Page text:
– Until 31 Jan: £500 0% overdrafts (only a few banks incl Lloyds, Halifax, Santander are doing this, as the regulator no longer requires it)
– Until 31 Mar: Mortgage payment holidays (home repossessions are currently banned until 31 Jan – that may be extended)
– Until 31 Mar: Credit & store cards, personal loans & catalogue debt
– Until 31 Mar: Car finance (PCP, lease, HP), pawnbroking, buy-now-pay-later & rent to own, payday loans (interest & payment hols)
– Until 20 Apr: Individual voluntary arrangements
If you’ve already had 6mths of payment holidays, you’ll be put on to “tailored support” – ie, it’s up to providers to try to find a way to help you.
7. Interest rate cut more likely – consider locking in fixed savings. According to investment platform AJ Bell, the lockdown means markets are now pricing in the odds of a UK interest rate cut this year at 50%, and for it to stay as now at 50% (before lockdown it was 30%/70%). Of course the UK base rate is already at a historically low 0.1%, so that could mean rates cut to zero or even negative.
To stave that off, while top fixed-rate savings are low too, at least the rate is locked in so once you get it, it can’t drop further. It’s worth considering for money you don’t need access to but can’t risk by investing.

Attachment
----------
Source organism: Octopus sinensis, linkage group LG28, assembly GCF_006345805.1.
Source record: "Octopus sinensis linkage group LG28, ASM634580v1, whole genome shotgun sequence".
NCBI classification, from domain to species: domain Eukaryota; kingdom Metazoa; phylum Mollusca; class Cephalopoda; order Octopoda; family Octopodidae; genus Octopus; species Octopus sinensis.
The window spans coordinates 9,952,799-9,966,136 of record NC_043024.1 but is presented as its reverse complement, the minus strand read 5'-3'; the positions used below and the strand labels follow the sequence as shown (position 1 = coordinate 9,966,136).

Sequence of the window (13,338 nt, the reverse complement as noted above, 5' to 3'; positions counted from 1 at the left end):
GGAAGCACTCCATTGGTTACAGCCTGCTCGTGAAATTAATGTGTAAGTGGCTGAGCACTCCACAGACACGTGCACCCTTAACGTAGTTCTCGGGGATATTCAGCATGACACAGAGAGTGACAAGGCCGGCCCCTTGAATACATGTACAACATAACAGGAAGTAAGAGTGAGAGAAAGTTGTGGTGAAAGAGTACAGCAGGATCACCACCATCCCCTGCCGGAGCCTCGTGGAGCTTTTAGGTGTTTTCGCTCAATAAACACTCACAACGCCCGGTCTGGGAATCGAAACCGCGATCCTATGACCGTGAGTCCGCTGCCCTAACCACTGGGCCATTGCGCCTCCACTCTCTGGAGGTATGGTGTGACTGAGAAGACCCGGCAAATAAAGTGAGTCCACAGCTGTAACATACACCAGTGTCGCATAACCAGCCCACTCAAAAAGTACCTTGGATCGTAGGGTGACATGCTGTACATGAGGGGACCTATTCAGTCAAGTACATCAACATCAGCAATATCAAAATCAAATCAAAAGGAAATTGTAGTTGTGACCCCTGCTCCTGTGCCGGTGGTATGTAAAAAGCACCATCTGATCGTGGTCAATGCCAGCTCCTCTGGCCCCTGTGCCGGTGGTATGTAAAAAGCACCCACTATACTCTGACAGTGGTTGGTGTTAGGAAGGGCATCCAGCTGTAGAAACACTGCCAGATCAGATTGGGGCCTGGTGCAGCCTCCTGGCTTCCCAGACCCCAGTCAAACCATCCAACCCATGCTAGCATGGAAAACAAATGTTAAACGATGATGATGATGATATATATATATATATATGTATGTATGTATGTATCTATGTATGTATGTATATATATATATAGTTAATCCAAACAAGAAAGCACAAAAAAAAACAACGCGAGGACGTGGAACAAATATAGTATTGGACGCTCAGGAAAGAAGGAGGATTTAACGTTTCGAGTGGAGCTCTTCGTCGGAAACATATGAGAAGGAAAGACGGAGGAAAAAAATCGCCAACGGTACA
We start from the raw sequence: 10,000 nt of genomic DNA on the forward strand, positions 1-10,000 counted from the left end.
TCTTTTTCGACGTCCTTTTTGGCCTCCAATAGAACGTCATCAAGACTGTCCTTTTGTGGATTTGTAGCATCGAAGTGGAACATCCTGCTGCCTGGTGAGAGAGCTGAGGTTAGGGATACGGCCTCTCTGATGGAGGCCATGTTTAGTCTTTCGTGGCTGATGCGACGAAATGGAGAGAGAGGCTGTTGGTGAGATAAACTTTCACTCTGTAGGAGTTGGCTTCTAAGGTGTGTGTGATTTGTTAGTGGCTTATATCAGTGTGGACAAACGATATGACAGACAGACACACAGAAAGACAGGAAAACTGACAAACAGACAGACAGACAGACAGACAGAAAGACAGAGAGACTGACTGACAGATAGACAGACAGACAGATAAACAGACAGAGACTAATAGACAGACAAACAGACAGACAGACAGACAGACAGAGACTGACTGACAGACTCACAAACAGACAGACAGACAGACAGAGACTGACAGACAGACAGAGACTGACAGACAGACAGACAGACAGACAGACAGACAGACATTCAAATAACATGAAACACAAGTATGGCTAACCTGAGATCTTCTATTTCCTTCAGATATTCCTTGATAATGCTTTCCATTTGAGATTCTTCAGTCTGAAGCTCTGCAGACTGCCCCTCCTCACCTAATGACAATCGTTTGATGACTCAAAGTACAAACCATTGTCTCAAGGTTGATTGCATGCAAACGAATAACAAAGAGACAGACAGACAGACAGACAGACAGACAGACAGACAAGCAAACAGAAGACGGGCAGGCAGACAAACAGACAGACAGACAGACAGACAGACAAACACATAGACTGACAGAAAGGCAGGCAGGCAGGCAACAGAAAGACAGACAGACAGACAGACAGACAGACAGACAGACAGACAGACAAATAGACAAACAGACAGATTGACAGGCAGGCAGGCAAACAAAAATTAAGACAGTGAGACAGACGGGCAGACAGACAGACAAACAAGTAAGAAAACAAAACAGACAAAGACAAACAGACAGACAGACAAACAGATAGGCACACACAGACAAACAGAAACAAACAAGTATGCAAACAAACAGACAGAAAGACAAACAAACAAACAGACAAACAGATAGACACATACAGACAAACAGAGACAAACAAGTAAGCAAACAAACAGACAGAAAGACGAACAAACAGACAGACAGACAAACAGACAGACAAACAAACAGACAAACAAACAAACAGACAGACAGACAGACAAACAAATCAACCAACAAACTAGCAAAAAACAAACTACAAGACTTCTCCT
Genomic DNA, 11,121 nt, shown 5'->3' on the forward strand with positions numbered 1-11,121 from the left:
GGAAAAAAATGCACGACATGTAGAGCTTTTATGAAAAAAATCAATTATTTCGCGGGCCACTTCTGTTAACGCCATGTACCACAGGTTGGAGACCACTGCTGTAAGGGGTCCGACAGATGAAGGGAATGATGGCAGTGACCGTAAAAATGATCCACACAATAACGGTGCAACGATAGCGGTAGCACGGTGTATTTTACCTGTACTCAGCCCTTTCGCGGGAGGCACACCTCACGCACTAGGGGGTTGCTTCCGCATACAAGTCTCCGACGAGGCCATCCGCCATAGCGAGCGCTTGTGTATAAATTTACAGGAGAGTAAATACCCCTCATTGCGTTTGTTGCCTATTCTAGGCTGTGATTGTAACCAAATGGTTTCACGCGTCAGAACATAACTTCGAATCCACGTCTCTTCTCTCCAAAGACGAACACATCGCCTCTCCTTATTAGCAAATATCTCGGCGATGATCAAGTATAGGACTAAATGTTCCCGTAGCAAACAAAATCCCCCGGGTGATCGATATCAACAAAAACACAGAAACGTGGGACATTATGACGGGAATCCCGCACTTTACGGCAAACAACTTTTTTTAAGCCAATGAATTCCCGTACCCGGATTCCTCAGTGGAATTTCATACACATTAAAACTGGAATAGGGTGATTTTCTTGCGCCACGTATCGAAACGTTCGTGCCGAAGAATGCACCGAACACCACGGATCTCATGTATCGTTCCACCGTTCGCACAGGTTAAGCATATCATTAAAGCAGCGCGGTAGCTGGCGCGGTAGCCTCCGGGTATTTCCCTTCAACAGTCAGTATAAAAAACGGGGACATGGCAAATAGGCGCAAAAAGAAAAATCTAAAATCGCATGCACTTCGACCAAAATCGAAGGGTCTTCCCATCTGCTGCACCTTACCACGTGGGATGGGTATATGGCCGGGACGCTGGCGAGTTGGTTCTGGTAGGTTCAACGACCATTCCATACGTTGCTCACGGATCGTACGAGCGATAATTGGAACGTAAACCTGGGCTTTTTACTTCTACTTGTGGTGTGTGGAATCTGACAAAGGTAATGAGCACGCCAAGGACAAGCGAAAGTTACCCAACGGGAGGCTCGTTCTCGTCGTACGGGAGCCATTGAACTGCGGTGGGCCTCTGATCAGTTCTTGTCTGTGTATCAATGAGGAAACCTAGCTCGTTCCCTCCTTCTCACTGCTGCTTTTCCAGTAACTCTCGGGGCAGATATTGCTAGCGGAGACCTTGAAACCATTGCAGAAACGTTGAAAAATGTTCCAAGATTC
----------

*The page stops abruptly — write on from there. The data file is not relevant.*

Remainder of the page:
8. Universal credit is the catch-all help – don’t dismiss it. Universal credit is a benefit available to many employed, self-employed and unemployed people or those on low incomes, whether furloughed, getting SEISS or not. See our Covid universal credit help. Many dismiss it, but while it’s not perfect it may help.
At the top end, including housing allowances it can be worth £1,500/mth tax-free. So if you’re struggling, check if you’re eligible – use our 10-min Benefits Check tool to see. Though those with savings above £6,000 get less (rightly or wrongly – you’re expected to then support yourself more).
9. Most uni students should ‘stay where you are’ – what does this mean for accommodation and tuition fees? With a few exceptions, such as medical, vet and teaching courses, most UK students – even some on practical courses – are being advised against physically returning to university for now.